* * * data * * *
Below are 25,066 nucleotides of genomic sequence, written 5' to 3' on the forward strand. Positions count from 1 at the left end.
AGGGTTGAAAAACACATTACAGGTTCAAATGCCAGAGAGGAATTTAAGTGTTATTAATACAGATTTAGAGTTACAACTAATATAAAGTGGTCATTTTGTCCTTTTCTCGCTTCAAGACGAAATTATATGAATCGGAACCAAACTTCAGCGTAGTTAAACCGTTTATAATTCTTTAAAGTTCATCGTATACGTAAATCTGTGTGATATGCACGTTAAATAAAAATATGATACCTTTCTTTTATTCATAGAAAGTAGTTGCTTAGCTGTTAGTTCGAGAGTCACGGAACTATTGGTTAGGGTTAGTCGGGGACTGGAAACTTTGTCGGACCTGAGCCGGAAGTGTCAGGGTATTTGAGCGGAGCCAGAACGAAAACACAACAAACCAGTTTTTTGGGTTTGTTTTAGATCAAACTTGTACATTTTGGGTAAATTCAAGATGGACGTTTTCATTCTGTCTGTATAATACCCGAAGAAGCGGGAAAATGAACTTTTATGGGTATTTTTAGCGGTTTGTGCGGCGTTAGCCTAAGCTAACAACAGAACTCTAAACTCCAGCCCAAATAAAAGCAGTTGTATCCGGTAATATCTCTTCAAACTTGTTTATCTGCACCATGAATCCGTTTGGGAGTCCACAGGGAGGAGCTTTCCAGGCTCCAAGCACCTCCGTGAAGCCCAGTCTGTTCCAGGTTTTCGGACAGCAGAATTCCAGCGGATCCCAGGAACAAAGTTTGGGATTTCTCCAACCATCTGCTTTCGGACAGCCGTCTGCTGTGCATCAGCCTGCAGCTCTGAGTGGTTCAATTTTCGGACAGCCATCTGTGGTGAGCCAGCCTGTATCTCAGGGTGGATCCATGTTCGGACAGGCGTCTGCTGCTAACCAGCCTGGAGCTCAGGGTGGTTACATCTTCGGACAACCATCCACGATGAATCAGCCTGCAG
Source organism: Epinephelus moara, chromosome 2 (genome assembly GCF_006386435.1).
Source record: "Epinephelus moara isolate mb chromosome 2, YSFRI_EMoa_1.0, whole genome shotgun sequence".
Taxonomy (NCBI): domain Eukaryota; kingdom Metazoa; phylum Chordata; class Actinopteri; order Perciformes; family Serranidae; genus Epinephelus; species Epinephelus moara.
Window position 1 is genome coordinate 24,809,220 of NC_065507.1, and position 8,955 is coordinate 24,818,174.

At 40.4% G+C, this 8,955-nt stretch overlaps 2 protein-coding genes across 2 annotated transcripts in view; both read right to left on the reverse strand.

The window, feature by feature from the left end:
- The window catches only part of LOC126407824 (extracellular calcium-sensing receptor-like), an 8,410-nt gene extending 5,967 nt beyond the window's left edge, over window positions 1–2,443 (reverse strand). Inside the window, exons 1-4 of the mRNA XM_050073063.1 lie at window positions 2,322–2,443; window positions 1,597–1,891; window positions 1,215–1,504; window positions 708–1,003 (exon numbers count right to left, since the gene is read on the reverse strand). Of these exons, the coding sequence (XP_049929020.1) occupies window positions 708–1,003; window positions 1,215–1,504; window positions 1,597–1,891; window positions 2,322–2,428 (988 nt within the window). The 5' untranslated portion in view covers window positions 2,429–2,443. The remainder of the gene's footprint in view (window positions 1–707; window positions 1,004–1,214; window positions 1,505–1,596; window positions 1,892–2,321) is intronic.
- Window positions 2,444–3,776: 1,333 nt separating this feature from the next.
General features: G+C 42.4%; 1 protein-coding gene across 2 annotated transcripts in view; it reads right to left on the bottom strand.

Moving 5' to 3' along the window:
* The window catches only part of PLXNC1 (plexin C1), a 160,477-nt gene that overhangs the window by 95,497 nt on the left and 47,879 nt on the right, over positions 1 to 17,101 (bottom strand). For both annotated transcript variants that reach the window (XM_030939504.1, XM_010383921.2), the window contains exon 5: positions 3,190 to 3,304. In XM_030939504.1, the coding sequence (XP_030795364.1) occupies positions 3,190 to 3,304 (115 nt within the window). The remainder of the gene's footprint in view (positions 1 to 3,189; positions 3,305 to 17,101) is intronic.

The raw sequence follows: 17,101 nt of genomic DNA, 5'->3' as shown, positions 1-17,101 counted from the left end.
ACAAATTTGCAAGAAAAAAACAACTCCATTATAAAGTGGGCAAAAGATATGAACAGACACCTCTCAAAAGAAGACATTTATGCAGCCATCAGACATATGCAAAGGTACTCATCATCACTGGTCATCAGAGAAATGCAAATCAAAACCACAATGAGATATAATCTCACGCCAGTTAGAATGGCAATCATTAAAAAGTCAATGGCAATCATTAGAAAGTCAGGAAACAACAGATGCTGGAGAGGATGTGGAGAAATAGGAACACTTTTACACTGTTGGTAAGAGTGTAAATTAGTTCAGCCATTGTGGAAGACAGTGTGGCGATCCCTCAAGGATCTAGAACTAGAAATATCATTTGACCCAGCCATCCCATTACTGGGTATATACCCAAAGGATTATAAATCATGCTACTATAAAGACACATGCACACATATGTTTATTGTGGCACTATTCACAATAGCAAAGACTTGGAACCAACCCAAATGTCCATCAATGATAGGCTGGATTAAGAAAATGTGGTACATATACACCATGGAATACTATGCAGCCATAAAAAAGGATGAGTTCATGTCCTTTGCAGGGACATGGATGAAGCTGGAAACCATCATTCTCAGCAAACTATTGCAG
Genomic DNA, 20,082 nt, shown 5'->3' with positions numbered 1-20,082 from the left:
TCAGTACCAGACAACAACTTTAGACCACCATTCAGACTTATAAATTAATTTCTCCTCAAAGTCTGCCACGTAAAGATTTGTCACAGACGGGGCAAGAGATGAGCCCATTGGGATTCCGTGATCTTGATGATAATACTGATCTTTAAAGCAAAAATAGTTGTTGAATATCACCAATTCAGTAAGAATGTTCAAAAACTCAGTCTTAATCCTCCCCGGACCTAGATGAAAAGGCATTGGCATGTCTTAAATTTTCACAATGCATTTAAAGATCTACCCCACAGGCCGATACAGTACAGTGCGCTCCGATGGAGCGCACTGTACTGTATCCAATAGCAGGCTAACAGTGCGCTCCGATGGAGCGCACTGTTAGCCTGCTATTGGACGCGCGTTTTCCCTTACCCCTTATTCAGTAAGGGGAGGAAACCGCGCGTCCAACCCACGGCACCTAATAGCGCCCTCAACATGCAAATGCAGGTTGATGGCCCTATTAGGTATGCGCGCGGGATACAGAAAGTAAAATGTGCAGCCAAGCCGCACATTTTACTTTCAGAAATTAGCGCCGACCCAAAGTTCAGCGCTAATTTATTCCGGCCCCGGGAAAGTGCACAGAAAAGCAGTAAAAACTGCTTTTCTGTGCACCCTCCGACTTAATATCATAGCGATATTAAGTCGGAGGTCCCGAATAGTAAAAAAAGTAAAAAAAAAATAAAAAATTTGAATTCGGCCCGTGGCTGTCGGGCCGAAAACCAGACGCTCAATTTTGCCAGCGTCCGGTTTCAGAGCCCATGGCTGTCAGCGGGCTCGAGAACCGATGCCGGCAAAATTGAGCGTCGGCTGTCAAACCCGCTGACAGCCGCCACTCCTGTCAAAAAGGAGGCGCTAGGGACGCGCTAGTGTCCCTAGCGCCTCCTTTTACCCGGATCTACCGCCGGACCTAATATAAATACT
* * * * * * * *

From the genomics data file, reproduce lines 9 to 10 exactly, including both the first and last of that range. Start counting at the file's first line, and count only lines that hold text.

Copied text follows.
- The window catches only part of LOC126407824 (extracellular calcium-sensing receptor-like), an 8,410-nt gene extending 5,967 nt beyond the window's left edge, over window positions 1–2,443 (reverse strand). Inside the window, exons 1-4 of the mRNA XM_050073063.1 lie at window positions 2,322–2,443; window positions 1,597–1,891; window positions 1,215–1,504; window positions 708–1,003 (exon numbers count right to left, since the gene is read on the reverse strand). Of these exons, the coding sequence (XP_049929020.1) occupies window positions 708–1,003; window positions 1,215–1,504; window positions 1,597–1,891; window positions 2,322–2,428 (988 nt within the window). The 5' untranslated portion in view covers window positions 2,429–2,443. The remainder of the gene's footprint in view (window positions 1–707; window positions 1,004–1,214; window positions 1,505–1,596; window positions 1,892–2,321) is intronic.
- Window positions 2,444–3,776: 1,333 nt separating this feature from the next.